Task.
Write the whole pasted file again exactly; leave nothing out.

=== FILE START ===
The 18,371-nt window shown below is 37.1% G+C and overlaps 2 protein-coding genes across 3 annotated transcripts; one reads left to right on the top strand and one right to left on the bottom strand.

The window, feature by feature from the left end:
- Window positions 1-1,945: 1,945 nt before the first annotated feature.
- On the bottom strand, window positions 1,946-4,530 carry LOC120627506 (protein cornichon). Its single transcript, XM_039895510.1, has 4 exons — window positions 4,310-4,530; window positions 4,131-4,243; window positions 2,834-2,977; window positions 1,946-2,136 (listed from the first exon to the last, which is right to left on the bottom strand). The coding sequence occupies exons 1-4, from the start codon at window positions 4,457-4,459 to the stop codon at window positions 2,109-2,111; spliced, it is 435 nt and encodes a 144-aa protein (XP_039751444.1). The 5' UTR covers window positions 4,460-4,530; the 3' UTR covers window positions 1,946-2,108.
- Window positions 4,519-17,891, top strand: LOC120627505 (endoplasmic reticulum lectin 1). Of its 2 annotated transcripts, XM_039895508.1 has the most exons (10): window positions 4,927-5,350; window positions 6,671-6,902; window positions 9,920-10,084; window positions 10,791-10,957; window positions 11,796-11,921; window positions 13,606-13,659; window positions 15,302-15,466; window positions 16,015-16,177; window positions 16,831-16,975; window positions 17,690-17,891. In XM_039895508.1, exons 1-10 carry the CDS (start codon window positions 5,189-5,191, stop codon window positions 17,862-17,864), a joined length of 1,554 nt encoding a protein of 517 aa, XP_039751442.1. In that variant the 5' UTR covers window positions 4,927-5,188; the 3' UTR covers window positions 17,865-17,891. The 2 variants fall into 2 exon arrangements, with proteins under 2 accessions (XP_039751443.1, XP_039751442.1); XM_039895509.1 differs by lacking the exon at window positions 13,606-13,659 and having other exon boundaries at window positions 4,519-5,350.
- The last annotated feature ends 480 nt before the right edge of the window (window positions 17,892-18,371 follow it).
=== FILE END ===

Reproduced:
The 18,371-nt window shown below is 37.1% G+C and overlaps 2 protein-coding genes across 3 annotated transcripts; one reads left to right on the top strand and one right to left on the bottom strand.

The window, feature by feature from the left end:
- Window positions 1-1,945: 1,945 nt before the first annotated feature.
- On the bottom strand, window positions 1,946-4,530 carry LOC120627506 (protein cornichon). Its single transcript, XM_039895510.1, has 4 exons — window positions 4,310-4,530; window positions 4,131-4,243; window positions 2,834-2,977; window positions 1,946-2,136 (listed from the first exon to the last, which is right to left on the bottom strand). The coding sequence occupies exons 1-4, from the start codon at window positions 4,457-4,459 to the stop codon at window positions 2,109-2,111; spliced, it is 435 nt and encodes a 144-aa protein (XP_039751444.1). The 5' UTR covers window positions 4,460-4,530; the 3' UTR covers window positions 1,946-2,108.
- Window positions 4,519-17,891, top strand: LOC120627505 (endoplasmic reticulum lectin 1). Of its 2 annotated transcripts, XM_039895508.1 has the most exons (10): window positions 4,927-5,350; window positions 6,671-6,902; window positions 9,920-10,084; window positions 10,791-10,957; window positions 11,796-11,921; window positions 13,606-13,659; window positions 15,302-15,466; window positions 16,015-16,177; window positions 16,831-16,975; window positions 17,690-17,891. In XM_039895508.1, exons 1-10 carry the CDS (start codon window positions 5,189-5,191, stop codon window positions 17,862-17,864), a joined length of 1,554 nt encoding a protein of 517 aa, XP_039751442.1. In that variant the 5' UTR covers window positions 4,927-5,188; the 3' UTR covers window positions 17,865-17,891. The 2 variants fall into 2 exon arrangements, with proteins under 2 accessions (XP_039751443.1, XP_039751442.1); XM_039895509.1 differs by lacking the exon at window positions 13,606-13,659 and having other exon boundaries at window positions 4,519-5,350.
- The last annotated feature ends 480 nt before the right edge of the window (window positions 17,892-18,371 follow it).